FIA need more accountants.

    I haven’t been that pessimistic about the economy, I have to admit, though much of that is personal luck. I think the global economy is a bit of a red herring here. The problem is that when you have an economy that has grown way too much, eventually there will be a collapse of some sort, and evidence of this can be found in athletic sport as well, like football, basketball, baseball, and ice hockey.

    Changes result, but when the right heads prevail, there isn’t too much damage, except maybe a season-long stoppage or a missed championship here and there.

  13. Green Flag said on 15th May 2008, 23:14

    The world economy is no worse now than it was 5, 10 or 20 years ago. And F1, because of hugely growing TV audiences, will keep attracting more sponsors. As always the major teams will be well financed, and the smaller teams will struggle to survive, as usual. As for engine manufacturers, most will stay, because a) F1 is high visibility, tax-deductible advertising and PR, b) they are not spending that much on engineering development anyway, and its tax deductible. It’s the teams that have the huge chassis and aero development costs – and that goes for the in-house manufacturer teams too – BMW, Toyota, Renault – and they cover their costs from sponsorships and Bernie’s handouts. Only the Honda team refuses sponsorship and they could doubtless get it if they change their mind; companies like Coke, Pepsi, McDonalds and dozens more major brands are just waiting for the chance at F1 visibility. The F1 economy is doing just fine, thank you.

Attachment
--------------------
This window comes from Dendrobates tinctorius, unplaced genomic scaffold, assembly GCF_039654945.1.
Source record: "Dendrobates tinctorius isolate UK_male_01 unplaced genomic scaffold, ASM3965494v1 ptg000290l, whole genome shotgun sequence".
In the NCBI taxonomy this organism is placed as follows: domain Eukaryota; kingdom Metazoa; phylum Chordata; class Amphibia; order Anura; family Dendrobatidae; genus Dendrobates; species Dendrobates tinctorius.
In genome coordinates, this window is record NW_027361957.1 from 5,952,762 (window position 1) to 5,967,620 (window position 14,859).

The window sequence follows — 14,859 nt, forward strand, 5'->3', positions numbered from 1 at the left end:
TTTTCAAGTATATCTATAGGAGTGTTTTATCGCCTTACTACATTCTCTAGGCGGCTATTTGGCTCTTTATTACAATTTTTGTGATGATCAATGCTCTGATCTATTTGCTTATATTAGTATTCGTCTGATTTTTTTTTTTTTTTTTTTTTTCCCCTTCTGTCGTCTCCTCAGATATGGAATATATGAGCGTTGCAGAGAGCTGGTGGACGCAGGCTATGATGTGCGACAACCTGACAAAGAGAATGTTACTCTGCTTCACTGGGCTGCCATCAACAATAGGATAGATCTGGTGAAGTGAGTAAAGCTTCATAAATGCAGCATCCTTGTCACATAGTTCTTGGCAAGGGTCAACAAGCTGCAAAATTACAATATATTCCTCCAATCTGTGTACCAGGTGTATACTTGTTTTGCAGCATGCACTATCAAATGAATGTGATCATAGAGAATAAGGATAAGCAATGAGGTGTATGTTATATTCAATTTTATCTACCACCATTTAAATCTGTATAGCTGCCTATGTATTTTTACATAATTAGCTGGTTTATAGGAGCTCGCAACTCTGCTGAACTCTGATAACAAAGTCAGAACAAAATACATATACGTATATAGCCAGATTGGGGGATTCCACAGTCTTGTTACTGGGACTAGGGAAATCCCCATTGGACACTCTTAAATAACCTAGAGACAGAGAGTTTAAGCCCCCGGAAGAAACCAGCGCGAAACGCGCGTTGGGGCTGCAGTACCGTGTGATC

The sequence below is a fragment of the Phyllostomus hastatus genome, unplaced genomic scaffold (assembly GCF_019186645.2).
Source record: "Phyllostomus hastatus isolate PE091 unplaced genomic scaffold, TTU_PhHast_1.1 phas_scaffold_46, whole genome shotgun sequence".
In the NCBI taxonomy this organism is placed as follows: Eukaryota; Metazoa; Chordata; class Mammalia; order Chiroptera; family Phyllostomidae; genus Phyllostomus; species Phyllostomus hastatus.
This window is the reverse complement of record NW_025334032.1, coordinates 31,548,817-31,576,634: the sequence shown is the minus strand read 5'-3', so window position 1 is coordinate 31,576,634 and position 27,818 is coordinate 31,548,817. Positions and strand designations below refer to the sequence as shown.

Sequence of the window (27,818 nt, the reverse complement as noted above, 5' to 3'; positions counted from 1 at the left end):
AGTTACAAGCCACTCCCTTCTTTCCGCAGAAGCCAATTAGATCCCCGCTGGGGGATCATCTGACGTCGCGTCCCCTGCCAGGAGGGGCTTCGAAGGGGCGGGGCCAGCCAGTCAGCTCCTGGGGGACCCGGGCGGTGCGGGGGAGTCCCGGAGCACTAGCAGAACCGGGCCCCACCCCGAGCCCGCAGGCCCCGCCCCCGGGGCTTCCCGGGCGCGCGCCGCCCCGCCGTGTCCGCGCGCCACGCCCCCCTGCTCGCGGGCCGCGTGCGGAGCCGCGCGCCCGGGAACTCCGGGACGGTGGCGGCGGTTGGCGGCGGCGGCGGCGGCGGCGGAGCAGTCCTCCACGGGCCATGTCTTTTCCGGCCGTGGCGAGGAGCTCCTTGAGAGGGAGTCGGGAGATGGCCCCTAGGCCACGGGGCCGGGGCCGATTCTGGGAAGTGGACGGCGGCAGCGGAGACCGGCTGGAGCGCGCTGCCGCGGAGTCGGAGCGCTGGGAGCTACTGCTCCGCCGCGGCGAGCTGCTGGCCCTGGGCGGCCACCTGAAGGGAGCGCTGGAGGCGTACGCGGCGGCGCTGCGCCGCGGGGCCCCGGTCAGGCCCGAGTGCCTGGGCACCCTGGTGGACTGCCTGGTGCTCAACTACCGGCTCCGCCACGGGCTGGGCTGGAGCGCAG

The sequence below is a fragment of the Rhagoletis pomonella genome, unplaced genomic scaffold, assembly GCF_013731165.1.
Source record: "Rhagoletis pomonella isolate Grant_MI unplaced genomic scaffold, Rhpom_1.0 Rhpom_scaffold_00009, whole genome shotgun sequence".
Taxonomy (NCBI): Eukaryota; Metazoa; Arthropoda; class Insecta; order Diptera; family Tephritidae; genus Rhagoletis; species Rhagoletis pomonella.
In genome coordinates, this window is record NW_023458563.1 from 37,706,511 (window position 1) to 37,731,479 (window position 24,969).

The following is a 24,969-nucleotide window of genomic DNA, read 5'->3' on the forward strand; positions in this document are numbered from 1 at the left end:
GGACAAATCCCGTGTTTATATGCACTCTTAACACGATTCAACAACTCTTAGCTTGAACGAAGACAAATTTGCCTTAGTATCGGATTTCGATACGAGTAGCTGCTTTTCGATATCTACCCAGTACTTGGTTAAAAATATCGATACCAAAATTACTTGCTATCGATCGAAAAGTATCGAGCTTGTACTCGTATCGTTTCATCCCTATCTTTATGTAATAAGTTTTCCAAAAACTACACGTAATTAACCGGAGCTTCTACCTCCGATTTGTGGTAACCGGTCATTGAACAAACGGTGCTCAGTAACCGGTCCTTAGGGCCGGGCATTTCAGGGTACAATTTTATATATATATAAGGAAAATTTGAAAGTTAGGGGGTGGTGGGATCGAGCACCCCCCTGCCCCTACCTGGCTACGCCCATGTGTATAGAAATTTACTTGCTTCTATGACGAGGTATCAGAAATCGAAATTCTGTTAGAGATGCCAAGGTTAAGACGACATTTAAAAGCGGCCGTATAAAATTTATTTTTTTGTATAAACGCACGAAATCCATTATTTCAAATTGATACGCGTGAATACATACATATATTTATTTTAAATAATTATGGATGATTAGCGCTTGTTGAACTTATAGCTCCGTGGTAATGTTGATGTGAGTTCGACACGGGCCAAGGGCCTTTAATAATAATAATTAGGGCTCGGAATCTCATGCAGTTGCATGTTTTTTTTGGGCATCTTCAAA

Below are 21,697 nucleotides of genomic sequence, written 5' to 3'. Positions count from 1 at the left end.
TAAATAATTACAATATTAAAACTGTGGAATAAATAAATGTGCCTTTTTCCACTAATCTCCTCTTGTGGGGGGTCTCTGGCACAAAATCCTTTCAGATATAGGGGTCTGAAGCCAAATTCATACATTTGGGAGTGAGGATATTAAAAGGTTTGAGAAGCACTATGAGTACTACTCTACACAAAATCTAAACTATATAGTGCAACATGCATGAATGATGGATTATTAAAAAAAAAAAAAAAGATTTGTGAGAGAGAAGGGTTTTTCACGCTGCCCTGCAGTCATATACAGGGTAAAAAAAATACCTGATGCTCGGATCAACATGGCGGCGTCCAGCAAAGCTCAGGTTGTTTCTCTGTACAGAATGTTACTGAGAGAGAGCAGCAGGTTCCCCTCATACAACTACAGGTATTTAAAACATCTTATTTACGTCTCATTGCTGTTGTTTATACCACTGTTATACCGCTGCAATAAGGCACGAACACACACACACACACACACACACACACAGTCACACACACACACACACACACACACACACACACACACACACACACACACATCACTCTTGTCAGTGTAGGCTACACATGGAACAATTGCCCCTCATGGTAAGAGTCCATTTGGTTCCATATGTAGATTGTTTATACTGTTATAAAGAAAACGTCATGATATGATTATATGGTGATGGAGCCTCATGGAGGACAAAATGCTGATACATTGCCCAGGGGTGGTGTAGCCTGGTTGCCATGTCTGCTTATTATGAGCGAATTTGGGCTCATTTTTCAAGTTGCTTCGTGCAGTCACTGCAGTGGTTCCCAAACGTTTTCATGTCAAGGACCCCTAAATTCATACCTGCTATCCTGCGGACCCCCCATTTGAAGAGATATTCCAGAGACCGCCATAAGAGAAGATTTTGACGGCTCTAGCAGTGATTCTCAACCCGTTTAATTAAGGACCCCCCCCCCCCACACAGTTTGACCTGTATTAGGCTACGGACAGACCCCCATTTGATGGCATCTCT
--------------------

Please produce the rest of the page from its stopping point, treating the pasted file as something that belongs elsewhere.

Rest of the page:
14. The biggest problem is filling the grid back up again. In terms of the current teams, I think BMW, Honda, Renault and Toyota are well locked in:

    If finances were pressing Honda, they could pick up a title and other sponsors to make up 50-60M a year.

    If toyota were financially pressed, they would probably be spending less than they are now (like a Renault-sized budget)

    BMW are finally starting to see returns, so they will be around for a while too

    Renault have the patience to know that having a bad year or two is no reason to leave the sport, esp as they have done so well

    These guys are all commited, but the current problem is finding new teams (either factory or privateer) and finding them quickly

    BMW edged in over years via Williams and Sauber. Renault edged in via prior engine supply and Benneton. Honda edged in steadily via BAR. Every current engine supplier already has a team, so there is nobody on the edge via either engine supply or ownership stake ready to step in. There is also some uncertainty with Concorde which could potentially mix things up for a potential new factory team

    So we probably wont see new factory teams on the grid soon.